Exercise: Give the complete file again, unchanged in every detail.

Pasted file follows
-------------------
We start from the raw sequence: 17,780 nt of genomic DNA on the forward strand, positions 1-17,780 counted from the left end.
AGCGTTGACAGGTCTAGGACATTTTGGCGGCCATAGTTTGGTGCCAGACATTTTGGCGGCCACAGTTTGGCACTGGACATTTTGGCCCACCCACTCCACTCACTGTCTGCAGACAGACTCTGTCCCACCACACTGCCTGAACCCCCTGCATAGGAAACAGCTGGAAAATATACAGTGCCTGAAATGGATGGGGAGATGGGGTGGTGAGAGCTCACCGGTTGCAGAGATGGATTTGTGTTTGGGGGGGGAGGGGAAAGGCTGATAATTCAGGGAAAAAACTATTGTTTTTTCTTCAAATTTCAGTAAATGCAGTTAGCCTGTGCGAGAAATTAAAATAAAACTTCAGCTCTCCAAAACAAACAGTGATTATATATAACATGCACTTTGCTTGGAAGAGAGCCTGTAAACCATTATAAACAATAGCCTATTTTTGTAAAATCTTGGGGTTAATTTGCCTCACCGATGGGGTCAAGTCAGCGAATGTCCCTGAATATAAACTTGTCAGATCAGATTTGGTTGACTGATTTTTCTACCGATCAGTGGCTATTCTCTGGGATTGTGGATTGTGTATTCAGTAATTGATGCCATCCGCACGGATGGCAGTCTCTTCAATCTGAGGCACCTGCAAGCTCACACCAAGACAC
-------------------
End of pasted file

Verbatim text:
We start from the raw sequence: 17,780 nt of genomic DNA on the forward strand, positions 1-17,780 counted from the left end.
AGCGTTGACAGGTCTAGGACATTTTGGCGGCCATAGTTTGGTGCCAGACATTTTGGCGGCCACAGTTTGGCACTGGACATTTTGGCCCACCCACTCCACTCACTGTCTGCAGACAGACTCTGTCCCACCACACTGCCTGAACCCCCTGCATAGGAAACAGCTGGAAAATATACAGTGCCTGAAATGGATGGGGAGATGGGGTGGTGAGAGCTCACCGGTTGCAGAGATGGATTTGTGTTTGGGGGGGGAGGGGAAAGGCTGATAATTCAGGGAAAAAACTATTGTTTTTTCTTCAAATTTCAGTAAATGCAGTTAGCCTGTGCGAGAAATTAAAATAAAACTTCAGCTCTCCAAAACAAACAGTGATTATATATAACATGCACTTTGCTTGGAAGAGAGCCTGTAAACCATTATAAACAATAGCCTATTTTTGTAAAATCTTGGGGTTAATTTGCCTCACCGATGGGGTCAAGTCAGCGAATGTCCCTGAATATAAACTTGTCAGATCAGATTTGGTTGACTGATTTTTCTACCGATCAGTGGCTATTCTCTGGGATTGTGGATTGTGTATTCAGTAATTGATGCCATCCGCACGGATGGCAGTCTCTTCAATCTGAGGCACCTGCAAGCTCACACCAAGACAC